Environmental Protection Act
The Council’s Environmental Protection Team
deals with Noise Nuisance under Part III of the Environmental
Protection Act 1990. Section 79 (1) (g) states that a noise
- noise emitted from premises so as to be prejudicial to health
or a nuisance (“Prejudicial to health” means injurious, or likely
to cause injury to health)
Section 2 of the Noise and Statutory Nuisance
Act 1993 amends the list of nuisances’ under Section 79 (1) of
Environmental Protection Act 1990:
- ga) noise that is prejudicial to health or a nuisance and is
emitted from or caused by a vehicle, machinery or equipment in a
This enables local authorities to deal with
vehicles, equipment or machinery located in the street which are
emitting noise that amounts to a 'statutory nuisance'.
Control of Pollution Act
Noise from Construction Activities are
controlled by the Council under Section 60 & 61 of the Control
of Pollution Act 1974.
Loudspeakers in the Street are controlled
under Section 62 which limits the times during which loudspeakers
may be sounded in the street (i.e. ice cream van chimes)
What is a nuisance?
A nuisance is an act that causes unreasonable
disturbance to the use and enjoyment of your property.
Reasonable expectations are:
- To be able to sleep without disturbance during the times
normally used for sleeping.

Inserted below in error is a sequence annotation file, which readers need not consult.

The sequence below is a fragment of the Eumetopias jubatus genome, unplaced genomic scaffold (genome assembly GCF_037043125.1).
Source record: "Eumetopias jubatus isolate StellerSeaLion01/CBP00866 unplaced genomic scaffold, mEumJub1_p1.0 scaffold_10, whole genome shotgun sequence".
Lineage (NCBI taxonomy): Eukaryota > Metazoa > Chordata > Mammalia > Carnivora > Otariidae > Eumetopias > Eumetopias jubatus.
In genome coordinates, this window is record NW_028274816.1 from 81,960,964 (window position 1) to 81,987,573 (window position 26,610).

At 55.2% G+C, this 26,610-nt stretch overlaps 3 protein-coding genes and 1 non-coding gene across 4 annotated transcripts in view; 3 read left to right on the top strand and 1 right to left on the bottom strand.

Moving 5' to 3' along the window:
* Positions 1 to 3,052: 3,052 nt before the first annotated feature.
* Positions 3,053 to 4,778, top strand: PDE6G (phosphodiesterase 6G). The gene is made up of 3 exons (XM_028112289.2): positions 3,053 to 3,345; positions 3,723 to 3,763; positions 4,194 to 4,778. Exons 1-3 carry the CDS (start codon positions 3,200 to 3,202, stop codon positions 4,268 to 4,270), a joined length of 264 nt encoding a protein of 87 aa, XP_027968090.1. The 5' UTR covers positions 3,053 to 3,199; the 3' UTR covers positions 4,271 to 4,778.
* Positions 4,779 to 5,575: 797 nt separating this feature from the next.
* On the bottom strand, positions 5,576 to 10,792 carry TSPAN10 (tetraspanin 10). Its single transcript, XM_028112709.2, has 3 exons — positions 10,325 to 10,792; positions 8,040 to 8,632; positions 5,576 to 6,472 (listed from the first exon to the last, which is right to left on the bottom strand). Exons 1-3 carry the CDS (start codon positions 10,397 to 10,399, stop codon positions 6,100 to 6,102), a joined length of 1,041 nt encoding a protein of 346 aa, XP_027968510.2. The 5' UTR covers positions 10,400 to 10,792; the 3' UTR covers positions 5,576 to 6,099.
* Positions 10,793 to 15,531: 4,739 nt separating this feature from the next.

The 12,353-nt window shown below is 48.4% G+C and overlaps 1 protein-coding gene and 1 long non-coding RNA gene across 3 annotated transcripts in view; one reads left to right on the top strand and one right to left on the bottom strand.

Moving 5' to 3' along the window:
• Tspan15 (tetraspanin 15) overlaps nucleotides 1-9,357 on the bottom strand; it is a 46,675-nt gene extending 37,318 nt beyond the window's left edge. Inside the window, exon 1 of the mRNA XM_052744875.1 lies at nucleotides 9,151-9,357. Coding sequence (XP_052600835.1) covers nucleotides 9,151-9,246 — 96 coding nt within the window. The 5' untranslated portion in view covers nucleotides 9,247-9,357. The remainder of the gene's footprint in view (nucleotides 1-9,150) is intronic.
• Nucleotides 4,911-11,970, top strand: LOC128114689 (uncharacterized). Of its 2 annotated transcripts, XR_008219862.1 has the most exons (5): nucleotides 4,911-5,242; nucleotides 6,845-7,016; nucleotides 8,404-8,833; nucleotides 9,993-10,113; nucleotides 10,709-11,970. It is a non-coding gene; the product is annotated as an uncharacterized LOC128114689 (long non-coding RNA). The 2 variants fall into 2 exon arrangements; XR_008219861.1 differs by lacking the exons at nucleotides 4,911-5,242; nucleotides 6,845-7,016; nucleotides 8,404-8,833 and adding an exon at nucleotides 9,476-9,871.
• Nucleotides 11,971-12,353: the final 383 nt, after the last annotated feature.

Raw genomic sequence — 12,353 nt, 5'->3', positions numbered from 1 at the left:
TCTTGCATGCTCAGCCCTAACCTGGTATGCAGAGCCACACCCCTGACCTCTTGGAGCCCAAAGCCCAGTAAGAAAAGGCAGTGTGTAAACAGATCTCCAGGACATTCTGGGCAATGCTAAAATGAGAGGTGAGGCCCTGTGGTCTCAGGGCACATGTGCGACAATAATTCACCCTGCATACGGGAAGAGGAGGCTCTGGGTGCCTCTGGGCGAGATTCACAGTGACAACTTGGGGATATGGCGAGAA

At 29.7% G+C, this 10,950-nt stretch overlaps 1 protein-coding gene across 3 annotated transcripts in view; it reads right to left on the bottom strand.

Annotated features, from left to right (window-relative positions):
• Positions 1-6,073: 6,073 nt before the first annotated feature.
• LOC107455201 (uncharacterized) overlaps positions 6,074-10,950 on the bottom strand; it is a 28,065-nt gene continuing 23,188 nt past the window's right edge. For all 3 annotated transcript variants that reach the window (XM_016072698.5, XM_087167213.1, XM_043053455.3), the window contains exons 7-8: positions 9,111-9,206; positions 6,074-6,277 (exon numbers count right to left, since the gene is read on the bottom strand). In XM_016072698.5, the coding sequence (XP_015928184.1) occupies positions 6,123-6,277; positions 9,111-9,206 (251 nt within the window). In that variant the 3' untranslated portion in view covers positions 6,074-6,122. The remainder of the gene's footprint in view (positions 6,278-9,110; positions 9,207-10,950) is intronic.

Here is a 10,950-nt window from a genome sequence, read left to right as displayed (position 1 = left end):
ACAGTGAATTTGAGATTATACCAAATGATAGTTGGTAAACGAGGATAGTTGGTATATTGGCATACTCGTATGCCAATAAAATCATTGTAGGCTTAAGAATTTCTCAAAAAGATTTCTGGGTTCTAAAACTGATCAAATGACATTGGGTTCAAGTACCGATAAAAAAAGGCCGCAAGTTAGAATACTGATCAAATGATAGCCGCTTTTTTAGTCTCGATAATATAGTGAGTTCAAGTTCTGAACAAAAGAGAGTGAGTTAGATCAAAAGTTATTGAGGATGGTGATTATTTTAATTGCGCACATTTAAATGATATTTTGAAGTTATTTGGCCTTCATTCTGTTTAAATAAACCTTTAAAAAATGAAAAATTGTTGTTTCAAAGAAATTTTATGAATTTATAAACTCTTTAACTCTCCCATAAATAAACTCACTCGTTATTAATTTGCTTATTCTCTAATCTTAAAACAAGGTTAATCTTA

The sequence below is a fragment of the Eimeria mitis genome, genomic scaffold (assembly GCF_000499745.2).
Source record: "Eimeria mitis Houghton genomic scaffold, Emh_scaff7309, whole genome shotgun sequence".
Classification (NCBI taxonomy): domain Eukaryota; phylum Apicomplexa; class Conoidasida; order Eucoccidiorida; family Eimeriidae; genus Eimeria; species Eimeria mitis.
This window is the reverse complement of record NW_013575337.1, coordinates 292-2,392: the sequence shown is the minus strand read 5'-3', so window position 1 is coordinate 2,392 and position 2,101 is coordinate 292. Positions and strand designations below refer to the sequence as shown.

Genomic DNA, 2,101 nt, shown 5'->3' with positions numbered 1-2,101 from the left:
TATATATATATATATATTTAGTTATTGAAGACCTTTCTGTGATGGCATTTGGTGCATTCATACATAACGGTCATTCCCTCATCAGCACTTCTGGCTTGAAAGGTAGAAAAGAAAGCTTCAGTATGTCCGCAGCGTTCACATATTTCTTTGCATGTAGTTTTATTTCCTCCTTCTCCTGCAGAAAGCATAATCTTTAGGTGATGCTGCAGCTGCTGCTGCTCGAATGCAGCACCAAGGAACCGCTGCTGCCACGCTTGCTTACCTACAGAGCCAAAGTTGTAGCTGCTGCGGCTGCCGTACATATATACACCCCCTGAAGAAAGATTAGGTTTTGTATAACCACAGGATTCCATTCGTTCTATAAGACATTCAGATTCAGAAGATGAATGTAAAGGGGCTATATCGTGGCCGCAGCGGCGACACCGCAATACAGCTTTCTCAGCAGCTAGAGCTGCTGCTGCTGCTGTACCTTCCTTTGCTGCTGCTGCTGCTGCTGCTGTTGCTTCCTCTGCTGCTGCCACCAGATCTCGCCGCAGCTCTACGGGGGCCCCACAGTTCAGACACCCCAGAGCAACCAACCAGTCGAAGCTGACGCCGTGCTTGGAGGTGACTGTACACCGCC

- To have access to qualified staff to assess the existence of
nuisance, including out of hours by arrangement.
- Not to hear excessive noise from neighbours in their
home on a regular basis, e.g. DIY, barking dogs, loud
The council will investigate complaints
- Domestic Noise (loud music; televisions / radio; persistent
shouting, banging or other unreasonable domestic noise)
- Building and DIY work at unreasonable times of the day
- Noise from Entertainment Venues (Pubs, Nightclubs etc)
- Noise from Commercial Premises (e.g. Refrigeration
- Noise from Construction Sites
- Persistent barking dogs
- Noise from Intruder Alarms (including car alarms)
- Noise emitted from, or caused by, a vehicle or equipment in the
Noise has to be consistent, excessive and / or
unreasonable. Light sleepers and those sensitive to noise will have
to accept some disturbance. The council can not deal with noise
from ordinary domestic activities or where poor sound insulation
exists. The Law does not permit anybody the right to
An officer will need to determine if noise
amounts to a statutory nuisance. This will require diaries to be
kept by the complainant. Failure to return diaries will result in
limited action being taken. Also, the word of the
complainant, alone, is not sufficient for the Local Authority to
prove nuisance. Therefore the investigating officer must be able to
witness the nuisance, possibly on several separate occasions. This
may include the use of surveillance equipment.
The following are factors that the officer
will take into consideration:
- Time of Day
- Character of the Noise
- Your location
- Motives of the Defendant
The officer will review the evidence at each
stage of the procedure.
Procedure for Dealing with Noise Nuisance Complaints